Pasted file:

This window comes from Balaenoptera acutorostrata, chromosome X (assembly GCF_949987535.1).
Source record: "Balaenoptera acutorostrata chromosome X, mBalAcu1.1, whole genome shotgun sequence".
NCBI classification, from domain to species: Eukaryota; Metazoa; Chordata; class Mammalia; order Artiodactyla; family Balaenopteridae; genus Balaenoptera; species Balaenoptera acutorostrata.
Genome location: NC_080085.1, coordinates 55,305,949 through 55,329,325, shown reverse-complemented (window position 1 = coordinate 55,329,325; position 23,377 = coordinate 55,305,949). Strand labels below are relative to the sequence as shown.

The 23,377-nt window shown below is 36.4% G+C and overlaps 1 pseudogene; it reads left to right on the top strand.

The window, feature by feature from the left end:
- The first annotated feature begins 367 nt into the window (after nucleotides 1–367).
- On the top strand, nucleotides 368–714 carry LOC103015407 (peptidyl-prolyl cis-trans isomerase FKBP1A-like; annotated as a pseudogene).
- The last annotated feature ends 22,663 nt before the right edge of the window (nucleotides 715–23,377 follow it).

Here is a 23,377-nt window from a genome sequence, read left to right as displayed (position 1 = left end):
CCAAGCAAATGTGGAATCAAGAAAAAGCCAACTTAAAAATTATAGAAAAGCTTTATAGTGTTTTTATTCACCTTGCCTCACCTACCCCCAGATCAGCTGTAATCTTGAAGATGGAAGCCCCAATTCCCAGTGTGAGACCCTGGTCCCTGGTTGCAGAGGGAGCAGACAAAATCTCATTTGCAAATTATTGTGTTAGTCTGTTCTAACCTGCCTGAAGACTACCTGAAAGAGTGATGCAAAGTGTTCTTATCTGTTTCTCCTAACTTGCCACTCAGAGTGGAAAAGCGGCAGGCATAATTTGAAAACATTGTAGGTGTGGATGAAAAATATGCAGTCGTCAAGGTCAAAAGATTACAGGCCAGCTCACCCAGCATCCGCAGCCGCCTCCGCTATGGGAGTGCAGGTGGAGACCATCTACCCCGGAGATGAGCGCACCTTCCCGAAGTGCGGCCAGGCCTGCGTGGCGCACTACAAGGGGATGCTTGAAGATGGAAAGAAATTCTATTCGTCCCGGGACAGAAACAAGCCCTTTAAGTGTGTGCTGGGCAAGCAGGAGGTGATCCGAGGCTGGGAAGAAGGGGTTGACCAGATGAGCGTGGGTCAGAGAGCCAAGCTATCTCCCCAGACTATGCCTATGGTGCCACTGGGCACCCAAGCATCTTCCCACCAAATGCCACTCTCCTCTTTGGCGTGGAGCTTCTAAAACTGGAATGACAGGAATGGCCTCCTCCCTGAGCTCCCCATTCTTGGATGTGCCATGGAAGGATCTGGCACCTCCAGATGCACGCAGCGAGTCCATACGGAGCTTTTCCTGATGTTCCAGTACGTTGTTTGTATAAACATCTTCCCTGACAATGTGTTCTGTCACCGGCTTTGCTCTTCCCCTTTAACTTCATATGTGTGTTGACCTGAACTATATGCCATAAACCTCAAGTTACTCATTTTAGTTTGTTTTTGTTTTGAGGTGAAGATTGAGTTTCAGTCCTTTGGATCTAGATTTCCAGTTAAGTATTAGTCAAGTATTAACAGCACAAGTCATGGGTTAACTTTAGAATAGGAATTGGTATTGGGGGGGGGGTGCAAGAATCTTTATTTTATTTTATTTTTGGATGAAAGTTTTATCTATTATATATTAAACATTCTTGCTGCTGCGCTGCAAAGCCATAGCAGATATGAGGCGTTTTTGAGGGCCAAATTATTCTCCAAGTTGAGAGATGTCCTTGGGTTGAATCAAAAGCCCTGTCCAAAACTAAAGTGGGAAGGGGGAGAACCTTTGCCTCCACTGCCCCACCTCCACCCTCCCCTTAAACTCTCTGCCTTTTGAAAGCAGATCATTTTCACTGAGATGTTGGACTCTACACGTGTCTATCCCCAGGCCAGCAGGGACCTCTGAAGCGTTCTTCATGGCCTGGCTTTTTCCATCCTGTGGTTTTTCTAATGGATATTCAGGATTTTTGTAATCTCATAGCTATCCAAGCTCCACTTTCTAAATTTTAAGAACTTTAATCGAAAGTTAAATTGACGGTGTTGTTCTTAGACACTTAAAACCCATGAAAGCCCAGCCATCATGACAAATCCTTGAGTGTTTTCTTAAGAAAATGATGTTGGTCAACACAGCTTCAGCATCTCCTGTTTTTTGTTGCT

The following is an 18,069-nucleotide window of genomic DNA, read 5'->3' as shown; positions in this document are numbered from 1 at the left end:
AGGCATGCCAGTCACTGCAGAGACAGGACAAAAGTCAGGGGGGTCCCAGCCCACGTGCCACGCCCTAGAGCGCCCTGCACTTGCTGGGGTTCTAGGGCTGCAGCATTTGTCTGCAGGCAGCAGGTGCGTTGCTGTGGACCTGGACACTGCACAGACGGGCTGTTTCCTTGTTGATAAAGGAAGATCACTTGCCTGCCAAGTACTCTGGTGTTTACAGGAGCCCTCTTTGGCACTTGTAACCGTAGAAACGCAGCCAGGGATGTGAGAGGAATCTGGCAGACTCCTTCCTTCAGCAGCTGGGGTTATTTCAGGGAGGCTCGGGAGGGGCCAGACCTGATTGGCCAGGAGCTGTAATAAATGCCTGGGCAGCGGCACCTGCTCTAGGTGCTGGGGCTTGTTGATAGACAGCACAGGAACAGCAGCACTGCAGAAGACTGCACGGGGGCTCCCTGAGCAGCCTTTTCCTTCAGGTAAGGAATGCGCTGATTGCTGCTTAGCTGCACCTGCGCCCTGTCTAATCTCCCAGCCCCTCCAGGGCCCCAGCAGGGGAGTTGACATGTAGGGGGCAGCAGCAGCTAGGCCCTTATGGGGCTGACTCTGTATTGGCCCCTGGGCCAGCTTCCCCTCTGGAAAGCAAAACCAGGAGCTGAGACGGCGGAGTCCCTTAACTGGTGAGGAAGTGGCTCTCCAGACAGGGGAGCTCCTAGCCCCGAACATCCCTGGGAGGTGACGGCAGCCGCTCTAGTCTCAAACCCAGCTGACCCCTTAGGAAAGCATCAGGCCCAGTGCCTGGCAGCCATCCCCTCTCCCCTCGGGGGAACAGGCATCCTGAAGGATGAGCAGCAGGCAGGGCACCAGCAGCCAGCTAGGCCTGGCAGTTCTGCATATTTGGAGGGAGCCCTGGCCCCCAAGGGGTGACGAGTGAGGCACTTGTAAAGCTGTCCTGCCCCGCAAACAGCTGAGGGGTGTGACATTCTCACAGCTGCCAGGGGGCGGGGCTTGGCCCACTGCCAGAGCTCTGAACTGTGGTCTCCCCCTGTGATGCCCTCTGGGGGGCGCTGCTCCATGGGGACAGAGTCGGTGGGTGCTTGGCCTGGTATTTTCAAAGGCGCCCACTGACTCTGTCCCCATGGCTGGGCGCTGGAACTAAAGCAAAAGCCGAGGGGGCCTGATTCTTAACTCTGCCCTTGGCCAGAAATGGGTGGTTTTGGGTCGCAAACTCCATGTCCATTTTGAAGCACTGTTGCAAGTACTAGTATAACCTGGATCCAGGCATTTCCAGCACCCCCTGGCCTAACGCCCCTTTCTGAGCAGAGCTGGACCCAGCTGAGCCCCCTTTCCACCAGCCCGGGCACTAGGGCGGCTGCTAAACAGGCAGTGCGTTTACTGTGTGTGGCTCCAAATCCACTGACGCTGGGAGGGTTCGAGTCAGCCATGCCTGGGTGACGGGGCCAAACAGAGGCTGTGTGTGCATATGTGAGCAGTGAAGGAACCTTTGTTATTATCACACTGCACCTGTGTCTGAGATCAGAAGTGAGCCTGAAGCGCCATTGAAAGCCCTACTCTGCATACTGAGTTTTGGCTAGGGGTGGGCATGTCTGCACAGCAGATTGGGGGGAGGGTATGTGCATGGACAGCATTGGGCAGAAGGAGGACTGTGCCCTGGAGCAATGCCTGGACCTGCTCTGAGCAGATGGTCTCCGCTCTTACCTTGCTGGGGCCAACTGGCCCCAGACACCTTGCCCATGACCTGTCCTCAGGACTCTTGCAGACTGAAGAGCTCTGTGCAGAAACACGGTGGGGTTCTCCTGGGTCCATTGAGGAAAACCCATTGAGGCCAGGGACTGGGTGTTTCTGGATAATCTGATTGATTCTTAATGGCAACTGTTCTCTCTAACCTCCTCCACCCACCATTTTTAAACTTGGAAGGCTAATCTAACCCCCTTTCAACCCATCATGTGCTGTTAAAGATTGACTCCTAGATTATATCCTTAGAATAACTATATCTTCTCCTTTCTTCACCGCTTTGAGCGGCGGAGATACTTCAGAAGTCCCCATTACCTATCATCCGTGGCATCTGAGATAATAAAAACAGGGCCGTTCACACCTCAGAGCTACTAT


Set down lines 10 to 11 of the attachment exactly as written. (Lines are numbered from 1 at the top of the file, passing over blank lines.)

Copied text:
Here is a 23,377-nt window from a genome sequence, read left to right as displayed (position 1 = left end):
CCAAGCAAATGTGGAATCAAGAAAAAGCCAACTTAAAAATTATAGAAAAGCTTTATAGTGTTTTTATTCACCTTGCCTCACCTACCCCCAGATCAGCTGTAATCTTGAAGATGGAAGCCCCAATTCCCAGTGTGAGACCCTGGTCCCTGGTTGCAGAGGGAGCAGACAAAATCTCATTTGCAAATTATTGTGTTAGTCTGTTCTAACCTGCCTGAAGACTACCTGAAAGAGTGATGCAAAGTGTTCTTATCTGTTTCTCCTAACTTGCCACTCAGAGTGGAAAAGCGGCAGGCATAATTTGAAAACATTGTAGGTGTGGATGAAAAATATGCAGTCGTCAAGGTCAAAAGATTACAGGCCAGCTCACCCAGCATCCGCAGCCGCCTCCGCTATGGGAGTGCAGGTGGAGACCATCTACCCCGGAGATGAGCGCACCTTCCCGAAGTGCGGCCAGGCCTGCGTGGCGCACTACAAGGGGATGCTTGAAGATGGAAAGAAATTCTATTCGTCCCGGGACAGAAACAAGCCCTTTAAGTGTGTGCTGGGCAAGCAGGAGGTGATCCGAGGCTGGGAAGAAGGGGTTGACCAGATGAGCGTGGGTCAGAGAGCCAAGCTATCTCCCCAGACTATGCCTATGGTGCCACTGGGCACCCAAGCATCTTCCCACCAAATGCCACTCTCCTCTTTGGCGTGGAGCTTCTAAAACTGGAATGACAGGAATGGCCTCCTCCCTGAGCTCCCCATTCTTGGATGTGCCATGGAAGGATCTGGCACCTCCAGATGCACGCAGCGAGTCCATACGGAGCTTTTCCTGATGTTCCAGTACGTTGTTTGTATAAACATCTTCCCTGACAATGTGTTCTGTCACCGGCTTTGCTCTTCCCCTTTAACTTCATATGTGTGTTGACCTGAACTATATGCCATAAACCTCAAGTTACTCATTTTAGTTTGTTTTTGTTTTGAGGTGAAGATTGAGTTTCAGTCCTTTGGATCTAGATTTCCAGTTAAGTATTAGTCAAGTATTAACAGCACAAGTCATGGGTTAACTTTAGAATAGGAATTGGTATTGGGGGGGGGGTGCAAGAATCTTTATTTTATTTTATTTTTGGATGAAAGTTTTATCTATTATATATTAAACATTCTTGCTGCTGCGCTGCAAAGCCATAGCAGATATGAGGCGTTTTTGAGGGCCAAATTATTCTCCAAGTTGAGAGATGTCCTTGGGTTGAATCAAAAGCCCTGTCCAAAACTAAAGTGGGAAGGGGGAGAACCTTTGCCTCCACTGCCCCACCTCCACCCTCCCCTTAAACTCTCTGCCTTTTGAAAGCAGATCATTTTCACTGAGATGTTGGACTCTACACGTGTCTATCCCCAGGCCAGCAGGGACCTCTGAAGCGTTCTTCATGGCCTGGCTTTTTCCATCCTGTGGTTTTTCTAATGGATATTCAGGATTTTTGTAATCTCATAGCTATCCAAGCTCCACTTTCTAAATTTTAAGAACTTTAATCGAAAGTTAAATTGACGGTGTTGTTCTTAGACACTTAAAACCCATGAAAGCCCAGCCATCATGACAAATCCTTGAGTGTTTTCTTAAGAAAATGATGTTGGTCAACACAGCTTCAGCATCTCCTGTTTTTTGTTGCT